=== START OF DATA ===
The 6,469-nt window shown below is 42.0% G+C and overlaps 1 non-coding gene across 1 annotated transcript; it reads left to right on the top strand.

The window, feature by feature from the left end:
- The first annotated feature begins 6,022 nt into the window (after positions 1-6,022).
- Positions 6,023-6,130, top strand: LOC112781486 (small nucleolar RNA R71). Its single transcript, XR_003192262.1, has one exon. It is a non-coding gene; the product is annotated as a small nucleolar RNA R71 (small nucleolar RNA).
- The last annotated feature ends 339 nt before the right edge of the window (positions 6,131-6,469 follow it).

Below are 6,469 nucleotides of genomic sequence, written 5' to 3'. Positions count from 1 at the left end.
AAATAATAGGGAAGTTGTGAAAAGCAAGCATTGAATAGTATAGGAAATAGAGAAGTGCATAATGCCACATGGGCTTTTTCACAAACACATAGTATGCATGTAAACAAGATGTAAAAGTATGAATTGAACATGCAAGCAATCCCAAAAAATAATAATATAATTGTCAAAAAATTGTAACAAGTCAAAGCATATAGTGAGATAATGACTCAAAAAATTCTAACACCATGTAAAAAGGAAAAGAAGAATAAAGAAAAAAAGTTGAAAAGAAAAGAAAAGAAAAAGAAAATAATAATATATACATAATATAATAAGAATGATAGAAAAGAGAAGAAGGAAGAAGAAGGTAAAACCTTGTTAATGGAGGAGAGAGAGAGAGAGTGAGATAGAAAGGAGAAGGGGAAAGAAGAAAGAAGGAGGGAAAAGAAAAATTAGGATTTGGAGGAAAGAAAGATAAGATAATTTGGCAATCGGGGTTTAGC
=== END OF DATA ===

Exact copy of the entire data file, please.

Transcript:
The 6,469-nt window shown below is 42.0% G+C and overlaps 1 non-coding gene across 1 annotated transcript; it reads left to right on the top strand.

The window, feature by feature from the left end:
- The first annotated feature begins 6,022 nt into the window (after positions 1-6,022).
- Positions 6,023-6,130, top strand: LOC112781486 (small nucleolar RNA R71). Its single transcript, XR_003192262.1, has one exon. It is a non-coding gene; the product is annotated as a small nucleolar RNA R71 (small nucleolar RNA).
- The last annotated feature ends 339 nt before the right edge of the window (positions 6,131-6,469 follow it).

Below are 6,469 nucleotides of genomic sequence, written 5' to 3'. Positions count from 1 at the left end.
AAATAATAGGGAAGTTGTGAAAAGCAAGCATTGAATAGTATAGGAAATAGAGAAGTGCATAATGCCACATGGGCTTTTTCACAAACACATAGTATGCATGTAAACAAGATGTAAAAGTATGAATTGAACATGCAAGCAATCCCAAAAAATAATAATATAATTGTCAAAAAATTGTAACAAGTCAAAGCATATAGTGAGATAATGACTCAAAAAATTCTAACACCATGTAAAAAGGAAAAGAAGAATAAAGAAAAAAAGTTGAAAAGAAAAGAAAAGAAAAAGAAAATAATAATATATACATAATATAATAAGAATGATAGAAAAGAGAAGAAGGAAGAAGAAGGTAAAACCTTGTTAATGGAGGAGAGAGAGAGAGAGTGAGATAGAAAGGAGAAGGGGAAAGAAGAAAGAAGGAGGGAAAAGAAAAATTAGGATTTGGAGGAAAGAAAGATAAGATAATTTGGCAATCGGGGTTTAGC